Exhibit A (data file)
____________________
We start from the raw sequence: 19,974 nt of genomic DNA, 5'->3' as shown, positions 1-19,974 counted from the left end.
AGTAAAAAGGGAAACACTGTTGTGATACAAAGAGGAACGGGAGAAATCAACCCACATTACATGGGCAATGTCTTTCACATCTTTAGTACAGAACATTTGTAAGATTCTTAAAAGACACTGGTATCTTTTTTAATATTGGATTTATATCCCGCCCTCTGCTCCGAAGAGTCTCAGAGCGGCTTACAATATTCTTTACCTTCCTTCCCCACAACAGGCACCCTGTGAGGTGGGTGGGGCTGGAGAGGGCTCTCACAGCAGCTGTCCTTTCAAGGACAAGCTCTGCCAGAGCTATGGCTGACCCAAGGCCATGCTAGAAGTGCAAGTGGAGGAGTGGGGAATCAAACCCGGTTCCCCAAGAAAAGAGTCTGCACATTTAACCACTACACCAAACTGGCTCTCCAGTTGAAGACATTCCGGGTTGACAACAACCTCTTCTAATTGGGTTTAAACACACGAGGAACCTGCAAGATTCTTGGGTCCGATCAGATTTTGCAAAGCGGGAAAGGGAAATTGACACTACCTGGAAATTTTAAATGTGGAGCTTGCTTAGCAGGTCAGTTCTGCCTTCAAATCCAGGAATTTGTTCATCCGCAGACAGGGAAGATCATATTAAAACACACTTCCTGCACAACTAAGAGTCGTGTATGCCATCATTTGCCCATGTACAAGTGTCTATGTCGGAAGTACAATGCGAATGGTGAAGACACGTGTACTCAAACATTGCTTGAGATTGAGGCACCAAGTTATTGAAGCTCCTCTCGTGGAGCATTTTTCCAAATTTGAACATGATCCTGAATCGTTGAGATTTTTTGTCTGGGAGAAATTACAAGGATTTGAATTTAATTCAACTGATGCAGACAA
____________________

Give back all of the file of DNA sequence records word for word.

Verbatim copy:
We start from the raw sequence: 19,974 nt of genomic DNA, 5'->3' as shown, positions 1-19,974 counted from the left end.
AGTAAAAAGGGAAACACTGTTGTGATACAAAGAGGAACGGGAGAAATCAACCCACATTACATGGGCAATGTCTTTCACATCTTTAGTACAGAACATTTGTAAGATTCTTAAAAGACACTGGTATCTTTTTTAATATTGGATTTATATCCCGCCCTCTGCTCCGAAGAGTCTCAGAGCGGCTTACAATATTCTTTACCTTCCTTCCCCACAACAGGCACCCTGTGAGGTGGGTGGGGCTGGAGAGGGCTCTCACAGCAGCTGTCCTTTCAAGGACAAGCTCTGCCAGAGCTATGGCTGACCCAAGGCCATGCTAGAAGTGCAAGTGGAGGAGTGGGGAATCAAACCCGGTTCCCCAAGAAAAGAGTCTGCACATTTAACCACTACACCAAACTGGCTCTCCAGTTGAAGACATTCCGGGTTGACAACAACCTCTTCTAATTGGGTTTAAACACACGAGGAACCTGCAAGATTCTTGGGTCCGATCAGATTTTGCAAAGCGGGAAAGGGAAATTGACACTACCTGGAAATTTTAAATGTGGAGCTTGCTTAGCAGGTCAGTTCTGCCTTCAAATCCAGGAATTTGTTCATCCGCAGACAGGGAAGATCATATTAAAACACACTTCCTGCACAACTAAGAGTCGTGTATGCCATCATTTGCCCATGTACAAGTGTCTATGTCGGAAGTACAATGCGAATGGTGAAGACACGTGTACTCAAACATTGCTTGAGATTGAGGCACCAAGTTATTGAAGCTCCTCTCGTGGAGCATTTTTCCAAATTTGAACATGATCCTGAATCGTTGAGATTTTTTGTCTGGGAGAAATTACAAGGATTTGAATTTAATTCAACTGATGCAGACAA